Robert Edric’s Salvage (2010) uses climate-change as the deep backdrop for a study in corruption. Quinn, a civil servant, is sent to an unspecified part of northern England to audit progress on the creation of a new town. He encounters some nasty characters all intent both on self-enrichment and on concealing various irregularities - especially the toxic residue from the culling of large numbers of farm animals, necessitated by the collapse of farming that a warming climate has wrought. It’s a grim place in a grim time. Yet once more the climate isn’t integral to the story - though the ending is satisfyingly weather-ridden.
A common narrative device in climate-change fiction is a journey. The protagonist in The Carhullan Army escapes from the hell of an Authority-run city in England’s northwest and sets off across the Lake District in search of a women’s commune she has heard of. There are journeys in each of Ballard’s trilogy, in Stephen Baxter’s Flood (2009) and in Cormac McCarthy’s The Road (2006). But then The Road isn’t evidently a climate-change novel; the disaster that befalls father and son in the story is unspecified. The same is true of the novel with the longest peregrination of all, Toby Litt’s Journey into Space (2009). Both McCarthy and Litt deal in the currency of “end-ism” without specifying why the world as we know it and its familiar supports have gone.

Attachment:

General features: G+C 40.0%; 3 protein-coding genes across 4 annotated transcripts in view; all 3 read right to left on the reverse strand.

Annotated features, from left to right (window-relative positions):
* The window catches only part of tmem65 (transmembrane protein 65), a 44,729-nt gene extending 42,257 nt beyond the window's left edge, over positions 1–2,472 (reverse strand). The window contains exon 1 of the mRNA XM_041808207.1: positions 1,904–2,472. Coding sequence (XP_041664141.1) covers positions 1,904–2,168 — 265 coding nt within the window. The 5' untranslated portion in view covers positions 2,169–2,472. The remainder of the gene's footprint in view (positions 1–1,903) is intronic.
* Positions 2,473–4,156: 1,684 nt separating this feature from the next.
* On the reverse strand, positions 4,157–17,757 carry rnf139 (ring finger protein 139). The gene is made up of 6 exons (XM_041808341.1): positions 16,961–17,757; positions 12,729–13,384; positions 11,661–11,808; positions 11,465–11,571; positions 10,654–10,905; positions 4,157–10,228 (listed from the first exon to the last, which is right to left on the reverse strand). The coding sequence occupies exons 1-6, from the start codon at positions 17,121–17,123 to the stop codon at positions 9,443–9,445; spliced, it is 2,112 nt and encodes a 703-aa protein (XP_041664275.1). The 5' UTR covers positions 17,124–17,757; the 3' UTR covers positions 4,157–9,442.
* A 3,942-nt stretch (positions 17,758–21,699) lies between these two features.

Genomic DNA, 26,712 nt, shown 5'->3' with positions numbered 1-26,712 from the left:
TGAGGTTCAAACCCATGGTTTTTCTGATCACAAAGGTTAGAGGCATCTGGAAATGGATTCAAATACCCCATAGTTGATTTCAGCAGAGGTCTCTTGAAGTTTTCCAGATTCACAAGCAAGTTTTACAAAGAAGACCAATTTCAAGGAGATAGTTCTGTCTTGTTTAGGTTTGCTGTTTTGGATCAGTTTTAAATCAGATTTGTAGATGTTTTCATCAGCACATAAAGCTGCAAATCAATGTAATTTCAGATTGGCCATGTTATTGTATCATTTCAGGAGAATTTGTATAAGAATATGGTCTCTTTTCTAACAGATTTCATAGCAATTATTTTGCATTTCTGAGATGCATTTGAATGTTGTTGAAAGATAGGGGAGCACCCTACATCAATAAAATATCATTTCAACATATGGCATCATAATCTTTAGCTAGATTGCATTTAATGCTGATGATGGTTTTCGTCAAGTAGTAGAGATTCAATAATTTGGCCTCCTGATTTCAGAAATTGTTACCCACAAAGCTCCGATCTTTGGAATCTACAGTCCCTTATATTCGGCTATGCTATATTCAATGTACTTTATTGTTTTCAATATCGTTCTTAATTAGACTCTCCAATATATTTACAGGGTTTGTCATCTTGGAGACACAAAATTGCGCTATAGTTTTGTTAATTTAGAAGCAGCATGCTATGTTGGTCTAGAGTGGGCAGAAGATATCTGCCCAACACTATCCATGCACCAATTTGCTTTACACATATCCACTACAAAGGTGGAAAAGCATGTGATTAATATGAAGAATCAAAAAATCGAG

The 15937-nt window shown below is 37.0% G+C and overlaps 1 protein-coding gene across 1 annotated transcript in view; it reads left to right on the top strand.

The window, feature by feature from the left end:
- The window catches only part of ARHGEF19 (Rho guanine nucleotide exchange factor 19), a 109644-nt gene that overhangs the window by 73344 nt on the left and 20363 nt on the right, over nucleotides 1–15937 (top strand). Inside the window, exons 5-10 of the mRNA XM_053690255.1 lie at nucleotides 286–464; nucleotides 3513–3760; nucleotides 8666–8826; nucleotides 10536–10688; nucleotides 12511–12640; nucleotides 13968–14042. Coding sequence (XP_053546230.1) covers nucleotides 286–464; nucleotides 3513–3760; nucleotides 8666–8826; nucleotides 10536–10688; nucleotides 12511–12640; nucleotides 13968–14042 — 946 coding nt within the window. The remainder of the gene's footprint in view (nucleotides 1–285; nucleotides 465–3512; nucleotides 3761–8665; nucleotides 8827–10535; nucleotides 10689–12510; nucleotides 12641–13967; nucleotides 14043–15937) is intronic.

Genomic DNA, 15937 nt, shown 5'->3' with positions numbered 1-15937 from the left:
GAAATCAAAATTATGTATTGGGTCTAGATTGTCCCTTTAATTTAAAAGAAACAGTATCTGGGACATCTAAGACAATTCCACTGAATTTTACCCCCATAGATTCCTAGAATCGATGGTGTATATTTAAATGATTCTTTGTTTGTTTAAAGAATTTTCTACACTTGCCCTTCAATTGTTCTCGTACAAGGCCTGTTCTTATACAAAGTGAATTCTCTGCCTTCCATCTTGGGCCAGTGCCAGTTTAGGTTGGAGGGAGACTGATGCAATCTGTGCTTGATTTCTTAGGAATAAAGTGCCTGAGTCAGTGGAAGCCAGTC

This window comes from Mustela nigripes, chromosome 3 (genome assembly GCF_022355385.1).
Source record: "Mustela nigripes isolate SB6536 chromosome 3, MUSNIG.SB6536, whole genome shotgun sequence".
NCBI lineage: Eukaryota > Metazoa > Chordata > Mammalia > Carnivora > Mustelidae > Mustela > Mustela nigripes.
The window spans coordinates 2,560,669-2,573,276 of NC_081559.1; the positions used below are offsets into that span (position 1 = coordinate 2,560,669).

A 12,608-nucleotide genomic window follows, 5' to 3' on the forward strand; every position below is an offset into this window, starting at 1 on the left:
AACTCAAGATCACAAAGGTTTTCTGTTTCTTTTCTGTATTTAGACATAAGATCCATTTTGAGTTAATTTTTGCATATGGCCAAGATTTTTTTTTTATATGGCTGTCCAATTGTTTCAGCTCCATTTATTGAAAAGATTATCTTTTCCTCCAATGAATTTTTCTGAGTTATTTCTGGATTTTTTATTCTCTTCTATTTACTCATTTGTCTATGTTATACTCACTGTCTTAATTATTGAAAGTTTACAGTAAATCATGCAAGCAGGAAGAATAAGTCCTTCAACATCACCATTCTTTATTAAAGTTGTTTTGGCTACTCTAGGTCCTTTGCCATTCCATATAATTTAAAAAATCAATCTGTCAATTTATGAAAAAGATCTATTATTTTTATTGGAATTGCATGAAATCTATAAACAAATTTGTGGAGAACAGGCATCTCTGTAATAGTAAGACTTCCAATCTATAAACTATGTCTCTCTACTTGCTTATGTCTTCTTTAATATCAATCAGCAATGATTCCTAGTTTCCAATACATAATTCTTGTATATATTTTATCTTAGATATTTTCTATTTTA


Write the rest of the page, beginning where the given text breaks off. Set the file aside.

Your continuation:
The lost character